Book excerpt: The Freethinker's Prayer Book

Updated on Nov 30, 2012 05:25 PM IST

Poetry and philosophy in Khushwant Singh's latest work, The Freethinker's Prayer Book, outline the personal religion of India's longest-running columnist. Hindustan Times features exclusive excerpts from the introduction.

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Hindustan Times | By

The Freethinker's Prayer Book
Khushwant Singh
Rs 495 pp 189

By the time this book is published, I will be ninety-seven. I am a very old man. And there is one eternal truth I can tell you right away: Old age is not pleasant; it buggers up your life. I am not yet senile, but my memory, of which I was very proud, is failing. Though I can still read, my hands shake so much that it is difficult to write anything legible. I have been spared the indignity of shitting in bed pans and having nurses wipe my bottom, but I often need assistance to get to the toilet. I am on more pills than I can count. In short, my body is giving up. It is time to say alvida and depart...

But I should not complain. I have lived a reasonably contented life, and it will be easy to go. Sometimes, however, I wish I knew where to. I am not a man of faith. Since I do not believe in paradise or the possibility of rebirth, I have no idea where I will be after I die. It is like staring into an endless dark void...

I was born into an orthodox Sikh family in Hadali (now in Pakistan), and as a child I liked the rituals of my faith...

By the time I was fifteen or sixteen, I had begun to question ritual and religious dogma. At Delhi's newly opened Modern School, I was learning how science, technology and the liberal arts were transforming the western world. There was nothing scientific or liberal about religion as I saw it practised around me. But I did not want to invite trouble at home and kept my doubts to myself...

In college, my conviction that religion was irrational and encouraged superstition and ignorance grew stronger. I also saw how it generated more prejudice and hatred than love and friendship. In Sikhism, for instance, the abhorrent practice of untouchability is forbidden, but I saw almost all my elders discriminate against converts from the 'low' castes...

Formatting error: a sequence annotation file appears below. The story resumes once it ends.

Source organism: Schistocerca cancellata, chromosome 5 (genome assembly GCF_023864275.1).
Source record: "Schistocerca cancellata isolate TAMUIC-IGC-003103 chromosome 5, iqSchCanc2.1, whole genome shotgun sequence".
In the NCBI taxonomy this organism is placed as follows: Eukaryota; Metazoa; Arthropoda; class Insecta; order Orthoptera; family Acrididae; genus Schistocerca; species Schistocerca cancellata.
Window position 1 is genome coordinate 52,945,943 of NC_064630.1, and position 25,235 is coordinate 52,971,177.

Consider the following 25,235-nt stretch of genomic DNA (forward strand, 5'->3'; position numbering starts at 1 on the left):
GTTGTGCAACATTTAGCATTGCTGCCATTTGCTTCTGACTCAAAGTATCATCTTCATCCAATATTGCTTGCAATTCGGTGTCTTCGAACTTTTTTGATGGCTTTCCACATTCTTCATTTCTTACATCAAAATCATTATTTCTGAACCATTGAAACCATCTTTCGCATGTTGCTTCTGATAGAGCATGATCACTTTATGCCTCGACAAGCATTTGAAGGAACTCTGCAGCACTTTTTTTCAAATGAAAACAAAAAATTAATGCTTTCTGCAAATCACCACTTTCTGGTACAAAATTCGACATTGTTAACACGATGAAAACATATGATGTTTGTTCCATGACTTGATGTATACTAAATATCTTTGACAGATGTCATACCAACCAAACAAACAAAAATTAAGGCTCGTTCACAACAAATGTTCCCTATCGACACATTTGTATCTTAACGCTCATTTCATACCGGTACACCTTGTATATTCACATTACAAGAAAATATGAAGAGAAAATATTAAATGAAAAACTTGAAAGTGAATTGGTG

It wasn't among the Sikhs alone that I noticed rituals which made a travesty of their faith - Hindus, Muslims and Christians were all alike in this. I gradually gave up on organized religion. Yet, I continued to retain the outward emblems of the Khalsa because it gave me a sense of belonging and social security, as it does to this day...

Eventually, I lost the habit of prayer as well. However, my interest in the Sikh faith and scriptures remained. I also became interested in the sacred texts of the other major religions: Christianity, Hinduism, Islam, Judaism, Jainism, Buddhism, Zoroastrianism and the Bahai faith. I studied the world's religions and met gurus, babas and matas with the curiosity of a dispassionate observer...

Even as a concept, God fails. Belief in God has little bearing on making a person good or bad. In our country alone, for every Mother Teresa and Baba Amte, there are thousands who have killed and raped in the name of their gods, as was done during Partition on both sides of the border, in Delhi in 1984 and in Gujarat in 2002. The masterminds of the 1984 and 2002 pogroms are ministers and party leaders. Neither the law nor God has made them pay for their crimes...

My personal religion set me free long ago. I am no respecter of any single faith in its totality. I pick and choose as I please. All religions were creatures of their times and evolved to meet prevailing social and economic needs. To describe them as eternal truths for all time to come is sheer bunkum. But alongside all that is irrational, absurd and dangerous in every religion, there is also some good sense and nobility.

Once you have decided not to bow to any gods, and if you have a good bullshit detector, it is possible to separate the sublime from the ridiculous and derive inspiration from the words of prophets and poets, gurus and rogues, grave men and clowns... I have done that nearly all my life and put down in my notebooks hundreds of lines from different sources that appealed to me... The best of these have been collected in the pages that follow. They are not all prayers; there are also precepts, advice, snatches of song and verse and some words to live by.

I offer them as life codes from an ancient and unrepentant agnostic. Read them with an open mind and an open heart.

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